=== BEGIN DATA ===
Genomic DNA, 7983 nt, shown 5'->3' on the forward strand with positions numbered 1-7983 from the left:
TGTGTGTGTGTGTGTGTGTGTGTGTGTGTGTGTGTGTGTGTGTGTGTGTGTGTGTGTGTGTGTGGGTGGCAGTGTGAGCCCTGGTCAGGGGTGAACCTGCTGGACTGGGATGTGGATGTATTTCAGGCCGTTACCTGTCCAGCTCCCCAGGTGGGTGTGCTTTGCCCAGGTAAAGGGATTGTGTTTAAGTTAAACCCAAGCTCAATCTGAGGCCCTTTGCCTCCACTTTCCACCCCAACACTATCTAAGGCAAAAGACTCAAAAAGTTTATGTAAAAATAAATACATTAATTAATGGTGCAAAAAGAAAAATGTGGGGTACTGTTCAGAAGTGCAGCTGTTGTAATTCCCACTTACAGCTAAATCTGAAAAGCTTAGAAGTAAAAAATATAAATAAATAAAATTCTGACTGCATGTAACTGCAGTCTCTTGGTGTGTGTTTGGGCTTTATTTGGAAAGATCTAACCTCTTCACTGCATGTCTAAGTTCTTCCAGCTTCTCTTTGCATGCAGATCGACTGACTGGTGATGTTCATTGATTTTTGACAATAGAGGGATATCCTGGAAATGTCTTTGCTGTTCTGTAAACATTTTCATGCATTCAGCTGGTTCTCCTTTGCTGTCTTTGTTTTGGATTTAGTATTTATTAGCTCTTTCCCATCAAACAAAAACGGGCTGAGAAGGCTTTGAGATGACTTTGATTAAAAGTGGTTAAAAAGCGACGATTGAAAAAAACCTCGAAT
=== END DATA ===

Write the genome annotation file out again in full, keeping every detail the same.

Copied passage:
Genomic DNA, 7983 nt, shown 5'->3' on the forward strand with positions numbered 1-7983 from the left:
TGTGTGTGTGTGTGTGTGTGTGTGTGTGTGTGTGTGTGTGTGTGTGTGTGTGTGTGTGTGTGTGGGTGGCAGTGTGAGCCCTGGTCAGGGGTGAACCTGCTGGACTGGGATGTGGATGTATTTCAGGCCGTTACCTGTCCAGCTCCCCAGGTGGGTGTGCTTTGCCCAGGTAAAGGGATTGTGTTTAAGTTAAACCCAAGCTCAATCTGAGGCCCTTTGCCTCCACTTTCCACCCCAACACTATCTAAGGCAAAAGACTCAAAAAGTTTATGTAAAAATAAATACATTAATTAATGGTGCAAAAAGAAAAATGTGGGGTACTGTTCAGAAGTGCAGCTGTTGTAATTCCCACTTACAGCTAAATCTGAAAAGCTTAGAAGTAAAAAATATAAATAAATAAAATTCTGACTGCATGTAACTGCAGTCTCTTGGTGTGTGTTTGGGCTTTATTTGGAAAGATCTAACCTCTTCACTGCATGTCTAAGTTCTTCCAGCTTCTCTTTGCATGCAGATCGACTGACTGGTGATGTTCATTGATTTTTGACAATAGAGGGATATCCTGGAAATGTCTTTGCTGTTCTGTAAACATTTTCATGCATTCAGCTGGTTCTCCTTTGCTGTCTTTGTTTTGGATTTAGTATTTATTAGCTCTTTCCCATCAAACAAAAACGGGCTGAGAAGGCTTTGAGATGACTTTGATTAAAAGTGGTTAAAAAGCGACGATTGAAAAAAACCTCGAAT